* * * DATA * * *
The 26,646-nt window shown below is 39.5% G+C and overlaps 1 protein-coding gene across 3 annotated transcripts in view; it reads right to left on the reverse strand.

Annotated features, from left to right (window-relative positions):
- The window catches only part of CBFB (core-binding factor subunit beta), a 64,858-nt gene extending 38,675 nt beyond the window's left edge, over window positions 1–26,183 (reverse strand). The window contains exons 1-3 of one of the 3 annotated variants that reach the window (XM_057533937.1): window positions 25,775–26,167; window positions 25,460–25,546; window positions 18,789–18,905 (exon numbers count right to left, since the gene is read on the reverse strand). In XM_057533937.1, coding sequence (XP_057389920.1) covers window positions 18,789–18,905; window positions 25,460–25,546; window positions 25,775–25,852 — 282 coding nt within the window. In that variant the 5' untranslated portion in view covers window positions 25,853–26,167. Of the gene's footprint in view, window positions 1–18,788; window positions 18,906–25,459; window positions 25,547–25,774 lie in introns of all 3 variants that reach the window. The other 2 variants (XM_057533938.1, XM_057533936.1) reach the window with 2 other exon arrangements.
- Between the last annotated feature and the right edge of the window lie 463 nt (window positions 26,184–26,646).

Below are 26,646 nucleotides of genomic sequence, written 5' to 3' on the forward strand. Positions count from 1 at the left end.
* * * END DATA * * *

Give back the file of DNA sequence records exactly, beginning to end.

The 26,646-nt window shown below is 39.5% G+C and overlaps 1 protein-coding gene across 3 annotated transcripts in view; it reads right to left on the reverse strand.

Annotated features, from left to right (window-relative positions):
- The window catches only part of CBFB (core-binding factor subunit beta), a 64,858-nt gene extending 38,675 nt beyond the window's left edge, over window positions 1–26,183 (reverse strand). The window contains exons 1-3 of one of the 3 annotated variants that reach the window (XM_057533937.1): window positions 25,775–26,167; window positions 25,460–25,546; window positions 18,789–18,905 (exon numbers count right to left, since the gene is read on the reverse strand). In XM_057533937.1, coding sequence (XP_057389920.1) covers window positions 18,789–18,905; window positions 25,460–25,546; window positions 25,775–25,852 — 282 coding nt within the window. In that variant the 5' untranslated portion in view covers window positions 25,853–26,167. Of the gene's footprint in view, window positions 1–18,788; window positions 18,906–25,459; window positions 25,547–25,774 lie in introns of all 3 variants that reach the window. The other 2 variants (XM_057533938.1, XM_057533936.1) reach the window with 2 other exon arrangements.
- Between the last annotated feature and the right edge of the window lie 463 nt (window positions 26,184–26,646).

Below are 26,646 nucleotides of genomic sequence, written 5' to 3' on the forward strand. Positions count from 1 at the left end.